Lately, I’ve been really into creating multiple-course meals around a single bottle of wine. While for larger dinner parties I may feature a different bottle with each course, I find that if it’s just two for dinner, working with a single wine is practical because I don’t want to open multiple bottles that we will not be able to finish before the oxygen starts spoiling the wine. But it’s also much more interesting to have just one bottle to work with, as it allows you to explore how different flavors in each course work with the same wine.
Today, it’s all about food pairings with Meursault: 2012 Les Charmes Premier Cru by Antoine Jobard. A fruity and mineral driven wine that is not as big and less oaky than the typical Meursault – which is why I love this wine! Its flavors are refined and complex (it spends time in the barrel and sur lie). It has freshness due to its youth yet with a texture that’s still rich, making it the perfect match to heavier dishes, especially cream based.
I’m starting the meal with a creamy pumpkin soup. I prepared the soup with coconut milk and just hints of turmeric, paprika, and cumin. I minimized the spices in this soup because I wanted to avoid strongly flavored foods so as to not overpower the wine. I will be keeping to the simple-flavor approach for the entire meal. With Meursault (and other chardonnays) I find that what works best is foods characterized by mild flavors, which allow the flavors of the wine to shine.
The soup course was followed by endives au gratin, which is one of my favorite dishes ever. Belgian endives wrapped in ham, covered in a creamy mornay sauce, and topped with shredded cheese.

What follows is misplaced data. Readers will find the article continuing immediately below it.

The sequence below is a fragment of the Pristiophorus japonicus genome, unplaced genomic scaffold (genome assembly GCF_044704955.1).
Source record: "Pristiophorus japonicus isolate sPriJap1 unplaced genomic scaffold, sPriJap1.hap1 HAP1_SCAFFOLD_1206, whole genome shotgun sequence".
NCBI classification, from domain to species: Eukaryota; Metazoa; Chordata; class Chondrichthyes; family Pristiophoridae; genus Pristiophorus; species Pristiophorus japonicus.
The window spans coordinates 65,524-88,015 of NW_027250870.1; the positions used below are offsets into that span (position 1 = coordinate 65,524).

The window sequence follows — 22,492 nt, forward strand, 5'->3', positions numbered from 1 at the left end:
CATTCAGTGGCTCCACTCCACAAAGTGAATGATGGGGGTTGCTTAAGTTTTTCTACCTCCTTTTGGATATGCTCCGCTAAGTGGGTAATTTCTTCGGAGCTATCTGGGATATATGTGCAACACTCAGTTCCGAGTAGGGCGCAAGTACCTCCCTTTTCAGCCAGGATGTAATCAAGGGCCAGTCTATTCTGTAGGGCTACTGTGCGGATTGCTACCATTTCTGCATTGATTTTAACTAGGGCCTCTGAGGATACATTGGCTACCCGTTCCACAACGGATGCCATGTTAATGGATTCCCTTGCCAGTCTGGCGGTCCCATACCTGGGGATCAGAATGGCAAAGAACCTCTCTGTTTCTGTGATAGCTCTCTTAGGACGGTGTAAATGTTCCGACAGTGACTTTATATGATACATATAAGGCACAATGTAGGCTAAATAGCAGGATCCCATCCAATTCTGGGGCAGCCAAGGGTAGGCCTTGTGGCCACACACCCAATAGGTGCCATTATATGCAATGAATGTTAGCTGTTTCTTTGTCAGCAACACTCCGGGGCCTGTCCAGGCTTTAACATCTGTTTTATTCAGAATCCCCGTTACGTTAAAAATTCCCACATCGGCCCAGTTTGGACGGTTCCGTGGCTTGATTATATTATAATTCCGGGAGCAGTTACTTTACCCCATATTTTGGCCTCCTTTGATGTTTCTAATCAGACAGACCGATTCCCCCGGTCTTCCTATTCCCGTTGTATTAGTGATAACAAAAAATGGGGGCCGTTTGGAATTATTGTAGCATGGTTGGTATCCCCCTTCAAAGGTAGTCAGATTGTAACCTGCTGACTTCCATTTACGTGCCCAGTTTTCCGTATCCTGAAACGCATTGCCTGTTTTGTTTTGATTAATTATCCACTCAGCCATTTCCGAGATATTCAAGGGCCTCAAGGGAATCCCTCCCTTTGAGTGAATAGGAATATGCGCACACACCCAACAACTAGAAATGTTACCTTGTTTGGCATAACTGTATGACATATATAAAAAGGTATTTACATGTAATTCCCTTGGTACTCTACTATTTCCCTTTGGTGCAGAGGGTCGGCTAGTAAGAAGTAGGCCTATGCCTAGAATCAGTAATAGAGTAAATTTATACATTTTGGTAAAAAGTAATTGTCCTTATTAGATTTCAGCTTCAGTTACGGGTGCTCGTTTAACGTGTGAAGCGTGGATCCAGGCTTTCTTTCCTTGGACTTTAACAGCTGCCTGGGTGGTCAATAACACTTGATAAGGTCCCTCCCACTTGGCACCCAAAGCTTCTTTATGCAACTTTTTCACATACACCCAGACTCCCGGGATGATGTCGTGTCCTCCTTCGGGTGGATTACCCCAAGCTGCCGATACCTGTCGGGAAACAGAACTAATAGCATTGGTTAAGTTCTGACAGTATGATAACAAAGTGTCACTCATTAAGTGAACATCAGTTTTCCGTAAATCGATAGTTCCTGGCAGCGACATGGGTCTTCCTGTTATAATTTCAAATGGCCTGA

I loved how well this dish worked with the Meursault!
Now time for the main course: scallops. I’ve tried so many wines with scallops – without much success. Each one either made the wine taste worse or made the scallops taste slightly bitter. But I’ve finally found the perfect match with this Meursault! Given that this wine loves creamy foods, I added a watercress cream sauce to the dish.
Again, the simplicity of the scallop’s flavors allowed the Meursault to shine. The richness in both the texture of the scallops and the cream sauce worked perfectly with the wine. From now on, this will be my go-to wine when I cook scallops.
A fantastic pairing with the Meursault is actually the coral of the scallop. I absolutely love the coral and it’s such a shame that it’s so hard to find scallops with the coral still attached.
I didn’t serve these at dinner but rather ate them as a snack while I was making dinner. You can simply sear them in a pan (but be careful – they can pop when they cook!) or if the scallop is fresh enough, you can just eat them raw. The corals are richer and creamier in texture than the muscle (the scallop) and milder in flavor. It paired so wonderfully with the Meursault on its own, without the watercress sauce.
This meal was fantastic and I’m glad I got a couple extra bottles of this Meursault so I can make this again 🙂